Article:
Oil, gas and commodities: Force majeure

England and Wales

In MUR Shipping BV v RTI Ltd [2022] EWCA Civ 1406 the Court of Appeal overturned the Commercial Court’s judgment and found that a ‘reasonable endeavours’ obligation in a force majeure clause could require a party to overcome a state of affairs which would otherwise constitute a force majeure event by accepting alternative, or non-contractual, performance.

Facts

CMS have published an article on the Commercial Court’s judgment, appealed in this case, in its Annual Review of Developments in English Oil and Gas Law 2022 (available here) which sets out the facts of the underlying dispute in greater detail. An abridged summary of the facts is reproduced here.

The dispute concerned a contract of affreightment (the ‘COA’) between MUR Shipping BV (‘MUR’) (as the ‘Owner’) and RTI Ltd (‘RTI’) (as the ‘Charterer’), for the shipment of around 280,000 metric tons of bauxite from Guinea to Ukraine per month.

In April 2018, RTI’s Russian parent company was sanctioned by the US Department of the Treasury’s

Office of Foreign Assets Control. This led MUR to state that it would be a breach of the sanctions to continue with the performance of the COA, noting that the ‘sanctions will prevent dollar payments, which are required under the COA’. MUR therefore invoked the force majeure clause in the COA.

RTI argued that there was no force majeure event and that the sanctions were not relevant as: (i) MUR was a Dutch company and so it would not be caught by US sanctions as it was not a US entity, and (ii) payments could be made in Euros instead (with RTI covering any associated currency charges).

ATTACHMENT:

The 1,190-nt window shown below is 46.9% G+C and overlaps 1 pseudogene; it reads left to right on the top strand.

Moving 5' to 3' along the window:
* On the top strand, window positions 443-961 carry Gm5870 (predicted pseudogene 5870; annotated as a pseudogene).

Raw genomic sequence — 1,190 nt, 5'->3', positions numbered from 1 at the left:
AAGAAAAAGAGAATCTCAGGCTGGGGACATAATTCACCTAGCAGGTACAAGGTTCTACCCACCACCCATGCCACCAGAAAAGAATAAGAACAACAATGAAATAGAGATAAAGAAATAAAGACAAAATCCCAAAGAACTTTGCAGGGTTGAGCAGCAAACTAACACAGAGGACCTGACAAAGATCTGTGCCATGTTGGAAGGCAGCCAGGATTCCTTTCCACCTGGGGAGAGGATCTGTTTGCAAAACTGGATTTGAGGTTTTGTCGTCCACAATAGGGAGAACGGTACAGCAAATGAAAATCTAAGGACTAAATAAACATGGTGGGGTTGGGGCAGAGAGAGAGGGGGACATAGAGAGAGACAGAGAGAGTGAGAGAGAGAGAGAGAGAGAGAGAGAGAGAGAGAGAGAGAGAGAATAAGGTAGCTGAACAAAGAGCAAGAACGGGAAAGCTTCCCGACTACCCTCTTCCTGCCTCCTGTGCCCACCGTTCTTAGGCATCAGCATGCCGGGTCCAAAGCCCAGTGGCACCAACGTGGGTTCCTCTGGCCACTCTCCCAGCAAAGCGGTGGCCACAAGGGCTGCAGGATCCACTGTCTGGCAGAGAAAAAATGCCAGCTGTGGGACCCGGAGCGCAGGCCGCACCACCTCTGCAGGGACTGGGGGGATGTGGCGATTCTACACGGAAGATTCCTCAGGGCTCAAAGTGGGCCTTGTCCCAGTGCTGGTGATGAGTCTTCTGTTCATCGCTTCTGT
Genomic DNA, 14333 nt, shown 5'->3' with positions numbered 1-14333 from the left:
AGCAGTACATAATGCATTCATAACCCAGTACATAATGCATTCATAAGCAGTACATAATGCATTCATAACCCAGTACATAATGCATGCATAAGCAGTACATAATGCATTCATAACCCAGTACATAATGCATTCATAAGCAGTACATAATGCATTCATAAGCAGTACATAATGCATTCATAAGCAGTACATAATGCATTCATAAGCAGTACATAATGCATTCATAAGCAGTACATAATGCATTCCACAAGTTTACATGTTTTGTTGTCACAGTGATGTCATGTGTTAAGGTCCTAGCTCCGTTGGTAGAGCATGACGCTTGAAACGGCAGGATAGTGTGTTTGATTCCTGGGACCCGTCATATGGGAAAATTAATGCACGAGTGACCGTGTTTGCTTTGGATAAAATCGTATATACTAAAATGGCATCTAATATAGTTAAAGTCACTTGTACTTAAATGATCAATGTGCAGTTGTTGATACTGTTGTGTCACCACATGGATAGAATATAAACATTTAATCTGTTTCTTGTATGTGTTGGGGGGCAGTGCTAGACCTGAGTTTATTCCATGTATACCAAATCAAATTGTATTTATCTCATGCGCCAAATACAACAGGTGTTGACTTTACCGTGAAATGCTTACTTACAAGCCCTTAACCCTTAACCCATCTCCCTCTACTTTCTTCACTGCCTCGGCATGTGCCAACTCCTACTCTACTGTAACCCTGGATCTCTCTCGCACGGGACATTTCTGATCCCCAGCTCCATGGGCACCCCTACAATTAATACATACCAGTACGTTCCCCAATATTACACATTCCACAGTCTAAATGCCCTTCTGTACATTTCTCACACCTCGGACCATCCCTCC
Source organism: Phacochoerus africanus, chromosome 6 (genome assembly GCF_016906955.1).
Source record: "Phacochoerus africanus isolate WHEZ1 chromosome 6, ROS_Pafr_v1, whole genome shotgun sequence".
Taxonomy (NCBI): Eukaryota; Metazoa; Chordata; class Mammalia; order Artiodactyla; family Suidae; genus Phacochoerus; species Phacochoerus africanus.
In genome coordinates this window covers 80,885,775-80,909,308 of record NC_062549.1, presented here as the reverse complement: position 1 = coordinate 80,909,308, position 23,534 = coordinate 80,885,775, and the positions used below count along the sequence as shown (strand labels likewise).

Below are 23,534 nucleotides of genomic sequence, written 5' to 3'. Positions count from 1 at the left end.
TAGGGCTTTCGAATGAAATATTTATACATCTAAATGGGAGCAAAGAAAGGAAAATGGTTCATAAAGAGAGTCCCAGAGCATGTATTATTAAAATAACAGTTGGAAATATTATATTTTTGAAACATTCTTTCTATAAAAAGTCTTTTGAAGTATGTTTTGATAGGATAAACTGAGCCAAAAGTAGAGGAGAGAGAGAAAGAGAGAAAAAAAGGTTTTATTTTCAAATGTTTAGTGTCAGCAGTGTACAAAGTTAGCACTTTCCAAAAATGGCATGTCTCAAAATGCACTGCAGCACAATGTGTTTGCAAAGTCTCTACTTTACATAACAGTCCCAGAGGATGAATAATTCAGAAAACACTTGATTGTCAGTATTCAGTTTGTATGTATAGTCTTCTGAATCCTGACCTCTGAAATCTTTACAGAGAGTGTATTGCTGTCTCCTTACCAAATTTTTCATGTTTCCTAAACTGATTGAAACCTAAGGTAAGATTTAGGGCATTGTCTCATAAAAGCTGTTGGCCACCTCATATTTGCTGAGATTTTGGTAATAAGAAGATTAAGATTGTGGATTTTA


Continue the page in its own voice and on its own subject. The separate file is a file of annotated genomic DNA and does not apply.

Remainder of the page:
MUR would not nominate ships under the COA, arguing that it was an express term of the COA that payments were to be made in US Dollars and so the COA could not be performed.

RTI commenced arbitral proceedings against MUR and was successful in its submissions concerning the reasonable endeavours sub-clause 36.3(d) of the COA’s force majeure clause as follows:

  • 36.3. A Force Majeure Event is an event or state of affairs which meets all of the following criteria:
    • a) It is outside the immediate control of the Party giving the Force Majeure Notice;
    • b) It prevents or delays the loading of the cargo at the loading port and/or the discharge of the cargo at the discharging port;
    • c) It is caused by one or more of acts of God, extreme weather conditions, war, lockout, strikes or other labour disturbances, explosions, fire, invasion, insurrection, blockade, embargo, riot, flood, earthquake, including all accidents to piers, shiploaders, and/or mills, factories, barges, or machinery, railway and canal stoppage by ice or frost, any rules or regulations of governments or any interference or acts or directions of governments, the restraint of princes, restrictions on monetary transfers and exchanges;